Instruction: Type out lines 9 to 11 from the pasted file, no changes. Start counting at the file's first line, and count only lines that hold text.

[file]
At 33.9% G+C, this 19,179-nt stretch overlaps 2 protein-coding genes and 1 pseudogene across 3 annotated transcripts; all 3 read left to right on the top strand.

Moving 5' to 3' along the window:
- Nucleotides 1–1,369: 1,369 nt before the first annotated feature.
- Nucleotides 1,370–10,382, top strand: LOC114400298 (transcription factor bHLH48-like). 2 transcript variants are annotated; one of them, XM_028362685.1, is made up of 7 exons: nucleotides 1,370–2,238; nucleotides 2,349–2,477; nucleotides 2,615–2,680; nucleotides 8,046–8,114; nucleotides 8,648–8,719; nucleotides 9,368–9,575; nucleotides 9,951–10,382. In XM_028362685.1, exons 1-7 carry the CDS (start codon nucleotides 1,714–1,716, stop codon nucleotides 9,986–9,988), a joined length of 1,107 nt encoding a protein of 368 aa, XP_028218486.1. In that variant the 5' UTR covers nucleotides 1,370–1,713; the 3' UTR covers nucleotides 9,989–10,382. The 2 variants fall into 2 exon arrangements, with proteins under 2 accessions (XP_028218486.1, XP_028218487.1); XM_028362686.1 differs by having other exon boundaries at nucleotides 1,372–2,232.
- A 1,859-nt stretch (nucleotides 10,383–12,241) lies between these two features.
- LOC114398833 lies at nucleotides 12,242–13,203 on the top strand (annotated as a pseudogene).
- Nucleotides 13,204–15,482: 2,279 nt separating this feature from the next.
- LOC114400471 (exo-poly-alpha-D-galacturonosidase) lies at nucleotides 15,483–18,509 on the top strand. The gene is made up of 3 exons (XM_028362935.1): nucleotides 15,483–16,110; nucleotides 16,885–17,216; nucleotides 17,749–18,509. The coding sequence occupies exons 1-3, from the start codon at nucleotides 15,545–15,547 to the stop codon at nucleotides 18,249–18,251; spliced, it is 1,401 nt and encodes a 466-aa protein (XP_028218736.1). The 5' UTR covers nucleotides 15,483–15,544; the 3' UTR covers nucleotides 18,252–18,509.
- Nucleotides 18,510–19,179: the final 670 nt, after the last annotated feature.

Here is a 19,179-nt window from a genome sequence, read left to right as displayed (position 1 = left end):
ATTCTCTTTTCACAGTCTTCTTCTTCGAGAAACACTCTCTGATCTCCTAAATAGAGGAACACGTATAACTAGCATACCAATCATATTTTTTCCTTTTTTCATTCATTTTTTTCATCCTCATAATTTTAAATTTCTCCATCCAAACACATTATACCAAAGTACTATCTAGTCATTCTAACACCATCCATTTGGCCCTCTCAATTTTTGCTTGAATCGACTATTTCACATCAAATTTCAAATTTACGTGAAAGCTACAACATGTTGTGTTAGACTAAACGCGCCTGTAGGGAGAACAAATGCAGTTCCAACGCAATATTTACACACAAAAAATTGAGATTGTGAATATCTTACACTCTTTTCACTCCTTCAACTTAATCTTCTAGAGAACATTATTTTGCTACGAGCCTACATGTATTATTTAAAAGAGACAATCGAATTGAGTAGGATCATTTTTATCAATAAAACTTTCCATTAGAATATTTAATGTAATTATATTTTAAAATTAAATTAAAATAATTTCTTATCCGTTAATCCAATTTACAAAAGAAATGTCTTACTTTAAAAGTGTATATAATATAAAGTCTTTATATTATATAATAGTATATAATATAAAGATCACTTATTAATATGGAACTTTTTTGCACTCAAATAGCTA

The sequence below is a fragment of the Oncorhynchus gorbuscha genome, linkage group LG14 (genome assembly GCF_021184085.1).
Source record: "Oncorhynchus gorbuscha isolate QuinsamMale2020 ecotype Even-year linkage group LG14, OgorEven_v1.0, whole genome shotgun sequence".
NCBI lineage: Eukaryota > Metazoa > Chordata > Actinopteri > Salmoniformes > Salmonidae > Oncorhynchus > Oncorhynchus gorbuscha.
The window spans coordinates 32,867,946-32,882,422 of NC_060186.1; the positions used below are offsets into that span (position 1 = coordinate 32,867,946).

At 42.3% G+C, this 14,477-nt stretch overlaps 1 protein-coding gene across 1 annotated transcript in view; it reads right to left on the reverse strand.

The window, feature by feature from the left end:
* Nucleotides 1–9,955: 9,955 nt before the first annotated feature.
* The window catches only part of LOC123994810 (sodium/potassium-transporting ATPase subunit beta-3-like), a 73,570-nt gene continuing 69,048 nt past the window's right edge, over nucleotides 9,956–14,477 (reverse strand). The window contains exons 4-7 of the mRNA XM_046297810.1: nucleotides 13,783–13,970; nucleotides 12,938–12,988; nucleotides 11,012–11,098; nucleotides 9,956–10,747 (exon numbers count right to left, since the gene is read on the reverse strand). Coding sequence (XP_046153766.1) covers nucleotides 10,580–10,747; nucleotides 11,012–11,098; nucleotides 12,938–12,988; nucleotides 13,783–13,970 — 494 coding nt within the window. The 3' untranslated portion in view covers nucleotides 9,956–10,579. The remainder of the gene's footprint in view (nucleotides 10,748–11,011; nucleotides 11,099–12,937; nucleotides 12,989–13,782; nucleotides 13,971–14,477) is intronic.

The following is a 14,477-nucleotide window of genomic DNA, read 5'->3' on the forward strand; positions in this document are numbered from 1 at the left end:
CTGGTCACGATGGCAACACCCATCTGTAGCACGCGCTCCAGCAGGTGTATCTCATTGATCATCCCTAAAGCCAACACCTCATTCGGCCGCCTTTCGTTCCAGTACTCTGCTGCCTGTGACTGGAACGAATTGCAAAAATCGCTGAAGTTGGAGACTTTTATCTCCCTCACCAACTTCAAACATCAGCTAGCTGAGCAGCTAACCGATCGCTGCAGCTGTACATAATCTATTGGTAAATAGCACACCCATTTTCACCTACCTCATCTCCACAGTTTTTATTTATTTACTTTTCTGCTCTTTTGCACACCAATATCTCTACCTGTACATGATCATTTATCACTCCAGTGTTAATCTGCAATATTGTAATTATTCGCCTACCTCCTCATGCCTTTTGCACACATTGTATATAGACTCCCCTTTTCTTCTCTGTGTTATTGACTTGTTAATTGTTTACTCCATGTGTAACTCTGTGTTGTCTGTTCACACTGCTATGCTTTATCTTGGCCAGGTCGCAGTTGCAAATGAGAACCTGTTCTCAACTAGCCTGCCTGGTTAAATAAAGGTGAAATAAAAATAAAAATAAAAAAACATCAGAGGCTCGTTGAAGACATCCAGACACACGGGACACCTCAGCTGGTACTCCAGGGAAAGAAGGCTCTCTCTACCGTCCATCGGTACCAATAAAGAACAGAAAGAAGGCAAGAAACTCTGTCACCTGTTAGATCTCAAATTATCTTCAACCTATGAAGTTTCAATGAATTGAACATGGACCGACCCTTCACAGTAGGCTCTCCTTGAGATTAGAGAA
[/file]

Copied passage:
- Nucleotides 18,510–19,179: the final 670 nt, after the last annotated feature.

Here is a 19,179-nt window from a genome sequence, read left to right as displayed (position 1 = left end):
ATTCTCTTTTCACAGTCTTCTTCTTCGAGAAACACTCTCTGATCTCCTAAATAGAGGAACACGTATAACTAGCATACCAATCATATTTTTTCCTTTTTTCATTCATTTTTTTCATCCTCATAATTTTAAATTTCTCCATCCAAACACATTATACCAAAGTACTATCTAGTCATTCTAACACCATCCATTTGGCCCTCTCAATTTTTGCTTGAATCGACTATTTCACATCAAATTTCAAATTTACGTGAAAGCTACAACATGTTGTGTTAGACTAAACGCGCCTGTAGGGAGAACAAATGCAGTTCCAACGCAATATTTACACACAAAAAATTGAGATTGTGAATATCTTACACTCTTTTCACTCCTTCAACTTAATCTTCTAGAGAACATTATTTTGCTACGAGCCTACATGTATTATTTAAAAGAGACAATCGAATTGAGTAGGATCATTTTTATCAATAAAACTTTCCATTAGAATATTTAATGTAATTATATTTTAAAATTAAATTAAAATAATTTCTTATCCGTTAATCCAATTTACAAAAGAAATGTCTTACTTTAAAAGTGTATATAATATAAAGTCTTTATATTATATAATAGTATATAATATAAAGATCACTTATTAATATGGAACTTTTTTGCACTCAAATAGCTA